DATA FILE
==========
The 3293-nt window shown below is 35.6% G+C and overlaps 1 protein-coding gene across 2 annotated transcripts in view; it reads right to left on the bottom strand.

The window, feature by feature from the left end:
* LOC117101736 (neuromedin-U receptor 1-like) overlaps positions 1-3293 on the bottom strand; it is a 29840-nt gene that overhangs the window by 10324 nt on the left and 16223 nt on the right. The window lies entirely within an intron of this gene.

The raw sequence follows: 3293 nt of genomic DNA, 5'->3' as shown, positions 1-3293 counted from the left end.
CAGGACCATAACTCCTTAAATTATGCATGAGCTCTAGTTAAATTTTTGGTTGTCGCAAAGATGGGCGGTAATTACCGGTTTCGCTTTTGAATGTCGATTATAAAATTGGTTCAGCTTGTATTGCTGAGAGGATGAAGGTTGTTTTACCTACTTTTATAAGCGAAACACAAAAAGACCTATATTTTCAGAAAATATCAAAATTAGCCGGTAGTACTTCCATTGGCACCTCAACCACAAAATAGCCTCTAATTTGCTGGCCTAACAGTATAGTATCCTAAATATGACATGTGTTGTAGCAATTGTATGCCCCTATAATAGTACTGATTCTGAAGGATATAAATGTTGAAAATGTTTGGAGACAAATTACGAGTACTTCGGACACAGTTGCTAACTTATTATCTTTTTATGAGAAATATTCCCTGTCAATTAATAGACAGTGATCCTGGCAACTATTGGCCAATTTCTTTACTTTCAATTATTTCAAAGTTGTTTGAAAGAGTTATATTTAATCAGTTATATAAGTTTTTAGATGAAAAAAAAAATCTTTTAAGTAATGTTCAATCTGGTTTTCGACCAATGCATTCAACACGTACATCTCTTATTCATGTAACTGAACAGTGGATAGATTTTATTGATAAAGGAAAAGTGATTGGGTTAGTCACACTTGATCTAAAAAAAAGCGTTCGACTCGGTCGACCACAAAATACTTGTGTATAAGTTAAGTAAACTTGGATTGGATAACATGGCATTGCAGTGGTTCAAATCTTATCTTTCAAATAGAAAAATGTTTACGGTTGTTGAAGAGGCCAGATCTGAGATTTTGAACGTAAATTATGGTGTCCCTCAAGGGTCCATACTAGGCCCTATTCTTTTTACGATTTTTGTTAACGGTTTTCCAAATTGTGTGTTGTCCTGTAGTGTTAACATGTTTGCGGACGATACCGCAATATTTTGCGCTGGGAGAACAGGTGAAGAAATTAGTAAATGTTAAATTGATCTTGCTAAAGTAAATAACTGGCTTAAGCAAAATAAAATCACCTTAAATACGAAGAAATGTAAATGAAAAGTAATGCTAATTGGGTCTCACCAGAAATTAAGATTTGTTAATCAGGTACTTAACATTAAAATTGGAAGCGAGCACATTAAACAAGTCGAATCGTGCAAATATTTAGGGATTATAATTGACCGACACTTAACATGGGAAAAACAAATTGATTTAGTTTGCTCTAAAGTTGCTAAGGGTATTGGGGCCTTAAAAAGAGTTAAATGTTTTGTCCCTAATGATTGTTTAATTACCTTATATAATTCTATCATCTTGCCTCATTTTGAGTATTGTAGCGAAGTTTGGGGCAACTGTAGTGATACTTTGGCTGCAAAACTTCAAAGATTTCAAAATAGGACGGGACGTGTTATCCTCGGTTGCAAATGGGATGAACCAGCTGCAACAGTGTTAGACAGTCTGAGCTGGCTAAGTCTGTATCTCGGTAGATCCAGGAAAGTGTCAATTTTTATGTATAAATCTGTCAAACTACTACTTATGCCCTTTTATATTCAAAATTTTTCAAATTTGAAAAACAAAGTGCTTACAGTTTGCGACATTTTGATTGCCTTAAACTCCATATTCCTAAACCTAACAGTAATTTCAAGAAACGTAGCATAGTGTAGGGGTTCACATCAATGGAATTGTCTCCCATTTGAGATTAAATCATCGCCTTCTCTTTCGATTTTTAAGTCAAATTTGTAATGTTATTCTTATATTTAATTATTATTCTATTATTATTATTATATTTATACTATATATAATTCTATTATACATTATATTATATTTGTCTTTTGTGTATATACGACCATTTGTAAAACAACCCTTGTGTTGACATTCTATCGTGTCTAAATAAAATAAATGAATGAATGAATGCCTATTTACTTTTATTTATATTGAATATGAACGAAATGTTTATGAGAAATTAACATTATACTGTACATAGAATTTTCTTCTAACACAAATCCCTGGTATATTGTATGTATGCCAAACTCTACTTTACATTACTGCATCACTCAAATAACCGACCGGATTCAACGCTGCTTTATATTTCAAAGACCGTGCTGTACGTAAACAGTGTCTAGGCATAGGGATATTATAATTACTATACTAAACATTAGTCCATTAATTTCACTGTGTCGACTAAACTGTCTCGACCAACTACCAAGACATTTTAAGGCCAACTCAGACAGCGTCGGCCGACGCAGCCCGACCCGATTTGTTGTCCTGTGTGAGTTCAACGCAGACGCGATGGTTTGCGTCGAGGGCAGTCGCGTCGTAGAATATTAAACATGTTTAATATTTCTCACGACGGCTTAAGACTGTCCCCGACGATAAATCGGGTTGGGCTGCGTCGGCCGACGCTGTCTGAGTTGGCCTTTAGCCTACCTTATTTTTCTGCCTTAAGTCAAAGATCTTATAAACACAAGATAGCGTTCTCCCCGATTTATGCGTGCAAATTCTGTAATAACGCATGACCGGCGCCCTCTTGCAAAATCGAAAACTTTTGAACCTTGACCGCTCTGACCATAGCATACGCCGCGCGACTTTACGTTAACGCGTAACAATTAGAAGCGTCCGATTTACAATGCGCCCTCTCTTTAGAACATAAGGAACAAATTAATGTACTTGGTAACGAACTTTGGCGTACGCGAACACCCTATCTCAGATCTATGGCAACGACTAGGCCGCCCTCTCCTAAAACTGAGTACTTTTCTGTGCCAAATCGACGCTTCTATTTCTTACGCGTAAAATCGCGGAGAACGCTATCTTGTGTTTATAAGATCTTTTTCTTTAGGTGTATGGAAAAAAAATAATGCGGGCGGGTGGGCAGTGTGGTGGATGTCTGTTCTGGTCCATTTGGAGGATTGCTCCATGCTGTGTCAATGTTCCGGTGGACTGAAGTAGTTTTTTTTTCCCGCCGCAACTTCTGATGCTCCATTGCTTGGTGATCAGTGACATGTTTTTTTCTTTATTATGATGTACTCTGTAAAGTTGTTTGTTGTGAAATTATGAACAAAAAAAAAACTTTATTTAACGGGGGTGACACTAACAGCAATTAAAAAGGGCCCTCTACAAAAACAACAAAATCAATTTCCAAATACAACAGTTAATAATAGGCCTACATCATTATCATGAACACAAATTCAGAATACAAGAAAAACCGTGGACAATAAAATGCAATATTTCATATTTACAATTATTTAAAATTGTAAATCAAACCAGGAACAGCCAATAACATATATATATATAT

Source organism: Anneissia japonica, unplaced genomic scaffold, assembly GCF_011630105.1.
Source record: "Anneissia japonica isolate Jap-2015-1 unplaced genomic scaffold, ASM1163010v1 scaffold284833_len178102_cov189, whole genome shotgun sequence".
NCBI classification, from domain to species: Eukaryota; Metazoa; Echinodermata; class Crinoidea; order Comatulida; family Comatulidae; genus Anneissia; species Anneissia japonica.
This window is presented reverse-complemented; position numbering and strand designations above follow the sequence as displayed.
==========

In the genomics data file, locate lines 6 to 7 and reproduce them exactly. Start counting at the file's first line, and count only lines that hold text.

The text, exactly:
Source organism: Anneissia japonica, unplaced genomic scaffold, assembly GCF_011630105.1.
Source record: "Anneissia japonica isolate Jap-2015-1 unplaced genomic scaffold, ASM1163010v1 scaffold284833_len178102_cov189, whole genome shotgun sequence".